Green Horizon Magazine

Revisiting the Statue of Liberty

June 19th, 2016  |  Published in Beyond the U.S., Slideshow

By Hector Lopez

THE STATUE OF LIBERTY

Not like the brazen giant of Greek fame,
With conquering limbs astride from land to land;
Here at our sea-washed, sunset gates shall stand a mighty woman
with a torch, whose flame
Is the imprisoned lightning, and her name
Mother of Exiles. From her beacon-hand
Glows world-wide welcome; her mild eyes command
The air-bridged harbor that twin cities frame.
“Keep, ancient lands, your storied pomp!” cries she
With silent lips. “Give me your tired, your poor,
Your huddled masses yearning to breathe free,
The wretched refuse of your teeming shore.
Send these, the homeless, tempest-tossed to me,
I lift my lamp beside the golden door!”

EDITORS’ NOTE: We’ve taken from the messages Hector Lopez of Connecticut sends to the International Committee of the US Green Party the magnificent cry of the Statue of Liberty. He asks where has the stunning symbol of the woman with her torch of freedom and her immortal words gone? Are they only just words to cover up or distract us from what is now actually going on in the country –the country now ruled (cruelly mis-governed) by an entrenched political-economic class? Hector’s is a potent voice crying “foul”; he speaks from his long and courageous fight for the people of Puerto Rico and their country ground down by the oppressive policies of this class. He writes: “Is this lady watching the misery sent to Puerto Rico by a government that Puerto Ricans do not elect and did not invite to our shores?”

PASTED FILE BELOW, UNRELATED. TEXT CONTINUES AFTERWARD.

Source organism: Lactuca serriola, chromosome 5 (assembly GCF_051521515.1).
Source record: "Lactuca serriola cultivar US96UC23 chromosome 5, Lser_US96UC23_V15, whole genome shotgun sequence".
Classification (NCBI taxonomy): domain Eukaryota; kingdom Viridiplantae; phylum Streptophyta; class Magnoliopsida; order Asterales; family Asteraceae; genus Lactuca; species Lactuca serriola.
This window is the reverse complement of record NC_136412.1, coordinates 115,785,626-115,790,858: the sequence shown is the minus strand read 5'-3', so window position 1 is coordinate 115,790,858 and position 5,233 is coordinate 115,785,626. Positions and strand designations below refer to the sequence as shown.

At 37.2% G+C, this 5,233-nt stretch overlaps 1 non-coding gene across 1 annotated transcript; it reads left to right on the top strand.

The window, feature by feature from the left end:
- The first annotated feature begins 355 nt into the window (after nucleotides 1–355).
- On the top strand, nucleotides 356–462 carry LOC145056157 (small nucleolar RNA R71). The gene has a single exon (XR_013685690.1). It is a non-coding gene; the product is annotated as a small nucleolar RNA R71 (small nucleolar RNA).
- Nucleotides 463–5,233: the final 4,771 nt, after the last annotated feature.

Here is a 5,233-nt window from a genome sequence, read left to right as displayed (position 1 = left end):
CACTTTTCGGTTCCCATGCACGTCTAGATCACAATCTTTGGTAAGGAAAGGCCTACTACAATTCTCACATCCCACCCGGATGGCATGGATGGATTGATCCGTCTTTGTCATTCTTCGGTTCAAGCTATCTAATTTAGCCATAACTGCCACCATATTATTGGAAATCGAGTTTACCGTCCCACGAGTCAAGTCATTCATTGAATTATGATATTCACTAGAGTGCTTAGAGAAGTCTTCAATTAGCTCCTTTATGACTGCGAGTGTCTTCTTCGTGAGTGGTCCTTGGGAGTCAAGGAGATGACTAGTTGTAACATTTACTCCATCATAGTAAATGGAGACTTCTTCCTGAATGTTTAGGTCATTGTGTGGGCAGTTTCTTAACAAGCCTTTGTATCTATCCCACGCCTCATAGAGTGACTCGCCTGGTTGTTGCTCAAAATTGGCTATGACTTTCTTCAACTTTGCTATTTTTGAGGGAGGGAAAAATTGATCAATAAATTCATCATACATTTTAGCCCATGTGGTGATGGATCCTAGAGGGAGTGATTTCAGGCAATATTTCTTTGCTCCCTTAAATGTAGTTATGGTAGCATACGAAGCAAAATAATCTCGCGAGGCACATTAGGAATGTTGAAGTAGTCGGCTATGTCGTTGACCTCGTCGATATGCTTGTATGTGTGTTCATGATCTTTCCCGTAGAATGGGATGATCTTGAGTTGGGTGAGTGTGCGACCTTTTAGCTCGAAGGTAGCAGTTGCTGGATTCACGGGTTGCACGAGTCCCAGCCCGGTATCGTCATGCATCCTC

Can we breathe new life into these words and into the symbol itself? Can we apply these symbols in a creative way to the startling and terrible struggles of the homeless all over the world today? We must have dialogue. It must be dialogue that includes a powerful focus on the meaning of these symbols for social, economic, spiritual, and political well being of all the people in the countries within which, from which, and to which the homeless are forced to struggle. Can a creative resolution be attained within the confines of an outmoded nation-state system?

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